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57 Who would know? Embedding future care planning for all patients approaching the end of their lives
  1. Clare E Finnegan
  1. Lancashire and South Cumbria NHS Foundation Trust


Background Future Care Planning (FCP) empowers individuals to receive the care and treatment they choose towards the End of Life (EoL). Developing personal Advance Care Plans (ACPs) and Anticipatory Clinical Management Plans (ACMPs) improves patient and family satisfaction and reduces ‘burdensome’ treatments yet is not universally offered. An evaluation of current FCP across a locality was undertaken to establish current practice, explore barriers to implementation and guide future work.


  1. Case note review of patients known to specialist palliative care services(SPCS) for evidence of FCP and information–sharing between organisations (n=52)

  2. Review of ACMP content and information–sharing between organisations (n=50)

  3. Health–care professional survey of knowledge, experience and expectations of FCP (n=39)

Results Preferred Place of Care was documented for 85% of patients known to SPCS, but there was limited documented evidence of other forms of FCP (uDNACPR:38%, ACMP:2%, ADRT/LPA:0). FCP undertaken by SPCS was rarely available in hospital records. The number of ACMPs is increasing (49 (2017/18) c.f. 198 (2018/19)), predominantly for care home residents, with 60% developed by newly appointed frailty practitioners. They consistently included key EoL topics but only 38% were available within hospital records. Staff had limited knowledge and experience of FCP, and the processes for recording and sharing patients wishes. They felt more training and more time would enable them to facilitate more ACP conversations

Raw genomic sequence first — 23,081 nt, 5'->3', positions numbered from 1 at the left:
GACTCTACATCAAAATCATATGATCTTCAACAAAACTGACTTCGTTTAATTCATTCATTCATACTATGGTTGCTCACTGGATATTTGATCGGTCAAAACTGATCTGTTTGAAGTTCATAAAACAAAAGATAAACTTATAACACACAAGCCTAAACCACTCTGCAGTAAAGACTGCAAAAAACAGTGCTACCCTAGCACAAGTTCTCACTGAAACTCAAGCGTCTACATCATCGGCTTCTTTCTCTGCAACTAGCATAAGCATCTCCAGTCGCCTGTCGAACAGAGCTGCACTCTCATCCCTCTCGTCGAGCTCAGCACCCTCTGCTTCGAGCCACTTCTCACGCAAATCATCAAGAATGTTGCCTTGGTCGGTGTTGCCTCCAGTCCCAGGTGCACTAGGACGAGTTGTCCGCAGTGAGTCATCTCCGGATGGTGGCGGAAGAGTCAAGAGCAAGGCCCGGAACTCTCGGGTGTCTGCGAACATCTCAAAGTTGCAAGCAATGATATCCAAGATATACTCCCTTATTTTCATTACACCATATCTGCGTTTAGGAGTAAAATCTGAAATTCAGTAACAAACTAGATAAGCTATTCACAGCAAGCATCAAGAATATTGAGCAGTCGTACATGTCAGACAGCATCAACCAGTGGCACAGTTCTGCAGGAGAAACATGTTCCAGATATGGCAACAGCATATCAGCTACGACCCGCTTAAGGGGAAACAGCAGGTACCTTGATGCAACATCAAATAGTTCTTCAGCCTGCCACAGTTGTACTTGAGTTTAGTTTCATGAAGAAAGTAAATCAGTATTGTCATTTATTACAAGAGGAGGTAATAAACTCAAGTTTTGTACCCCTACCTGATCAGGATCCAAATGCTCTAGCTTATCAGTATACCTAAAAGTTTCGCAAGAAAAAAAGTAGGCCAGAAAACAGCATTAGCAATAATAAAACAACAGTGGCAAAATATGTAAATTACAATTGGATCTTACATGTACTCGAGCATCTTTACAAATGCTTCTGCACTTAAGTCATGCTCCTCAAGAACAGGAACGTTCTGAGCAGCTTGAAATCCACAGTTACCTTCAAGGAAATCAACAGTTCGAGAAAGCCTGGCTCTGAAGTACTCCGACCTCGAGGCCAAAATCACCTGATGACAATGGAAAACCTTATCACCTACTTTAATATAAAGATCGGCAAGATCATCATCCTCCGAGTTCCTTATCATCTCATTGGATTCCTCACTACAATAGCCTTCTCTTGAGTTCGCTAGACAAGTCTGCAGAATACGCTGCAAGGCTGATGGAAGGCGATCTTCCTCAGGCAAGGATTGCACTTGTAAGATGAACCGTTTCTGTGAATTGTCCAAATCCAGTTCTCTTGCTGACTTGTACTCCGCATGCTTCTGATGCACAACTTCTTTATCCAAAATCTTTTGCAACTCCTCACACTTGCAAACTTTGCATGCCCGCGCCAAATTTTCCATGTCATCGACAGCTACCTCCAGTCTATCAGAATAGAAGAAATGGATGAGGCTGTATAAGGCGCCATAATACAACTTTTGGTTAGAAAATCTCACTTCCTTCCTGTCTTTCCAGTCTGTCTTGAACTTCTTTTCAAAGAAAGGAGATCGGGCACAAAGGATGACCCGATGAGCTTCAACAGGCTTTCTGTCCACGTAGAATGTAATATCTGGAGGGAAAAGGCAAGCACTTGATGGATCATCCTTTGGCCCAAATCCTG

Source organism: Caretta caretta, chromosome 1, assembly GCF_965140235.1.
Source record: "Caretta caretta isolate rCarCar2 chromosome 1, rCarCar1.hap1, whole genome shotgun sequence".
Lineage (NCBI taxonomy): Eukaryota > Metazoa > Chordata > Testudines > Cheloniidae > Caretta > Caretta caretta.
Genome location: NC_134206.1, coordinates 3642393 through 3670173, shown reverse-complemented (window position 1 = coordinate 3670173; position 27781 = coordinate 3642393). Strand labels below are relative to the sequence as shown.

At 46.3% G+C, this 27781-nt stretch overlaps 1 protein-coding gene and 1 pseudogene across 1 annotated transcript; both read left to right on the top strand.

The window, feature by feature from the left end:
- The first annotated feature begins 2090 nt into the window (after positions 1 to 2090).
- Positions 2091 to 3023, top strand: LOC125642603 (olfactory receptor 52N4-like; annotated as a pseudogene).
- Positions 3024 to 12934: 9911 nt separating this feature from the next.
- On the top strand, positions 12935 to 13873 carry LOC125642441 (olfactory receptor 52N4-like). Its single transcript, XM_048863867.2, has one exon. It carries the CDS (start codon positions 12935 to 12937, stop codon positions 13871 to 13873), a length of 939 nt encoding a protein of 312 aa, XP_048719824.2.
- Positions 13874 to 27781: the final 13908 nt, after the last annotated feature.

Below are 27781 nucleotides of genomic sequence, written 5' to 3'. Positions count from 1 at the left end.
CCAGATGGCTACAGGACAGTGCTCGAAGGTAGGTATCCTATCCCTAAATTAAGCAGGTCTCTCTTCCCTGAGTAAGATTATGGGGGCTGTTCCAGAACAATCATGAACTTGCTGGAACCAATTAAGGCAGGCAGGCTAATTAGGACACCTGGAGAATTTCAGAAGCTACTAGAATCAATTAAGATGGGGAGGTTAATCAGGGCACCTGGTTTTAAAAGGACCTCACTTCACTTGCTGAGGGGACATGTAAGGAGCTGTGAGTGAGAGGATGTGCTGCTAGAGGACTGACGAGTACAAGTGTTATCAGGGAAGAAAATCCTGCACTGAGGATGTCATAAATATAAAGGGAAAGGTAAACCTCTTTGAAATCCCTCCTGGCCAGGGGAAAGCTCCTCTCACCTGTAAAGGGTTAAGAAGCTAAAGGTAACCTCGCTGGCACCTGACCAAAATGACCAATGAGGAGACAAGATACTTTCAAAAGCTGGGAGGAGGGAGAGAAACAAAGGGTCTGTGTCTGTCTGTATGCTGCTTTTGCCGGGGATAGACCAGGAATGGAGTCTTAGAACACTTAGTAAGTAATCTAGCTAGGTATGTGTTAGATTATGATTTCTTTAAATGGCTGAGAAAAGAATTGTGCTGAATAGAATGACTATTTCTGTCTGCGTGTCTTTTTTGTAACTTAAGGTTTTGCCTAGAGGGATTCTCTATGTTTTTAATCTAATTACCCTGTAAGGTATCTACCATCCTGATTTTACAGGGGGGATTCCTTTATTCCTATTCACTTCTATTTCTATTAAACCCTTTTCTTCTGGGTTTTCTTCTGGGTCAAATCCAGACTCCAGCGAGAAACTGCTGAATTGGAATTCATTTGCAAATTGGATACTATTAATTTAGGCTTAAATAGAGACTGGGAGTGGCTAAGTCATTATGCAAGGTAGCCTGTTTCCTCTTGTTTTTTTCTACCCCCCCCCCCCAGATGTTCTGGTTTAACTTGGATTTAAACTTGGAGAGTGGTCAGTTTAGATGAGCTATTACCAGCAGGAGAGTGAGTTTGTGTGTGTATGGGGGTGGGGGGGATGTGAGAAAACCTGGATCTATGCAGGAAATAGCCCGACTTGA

Conclusions Not all patients are currently offered an ACP conversation. Although information packs are available further promotion is required to ensure they are given. There is a need to continue current network-wide ACP training; additional targeted support for those in key roles has been introduced. Collaborative working between SPCS, frailty, acute and primary care teams is ongoing to ensure a consistent approach, and shared documentation and processes to ensure patients wishes are respected as they move between care settings.

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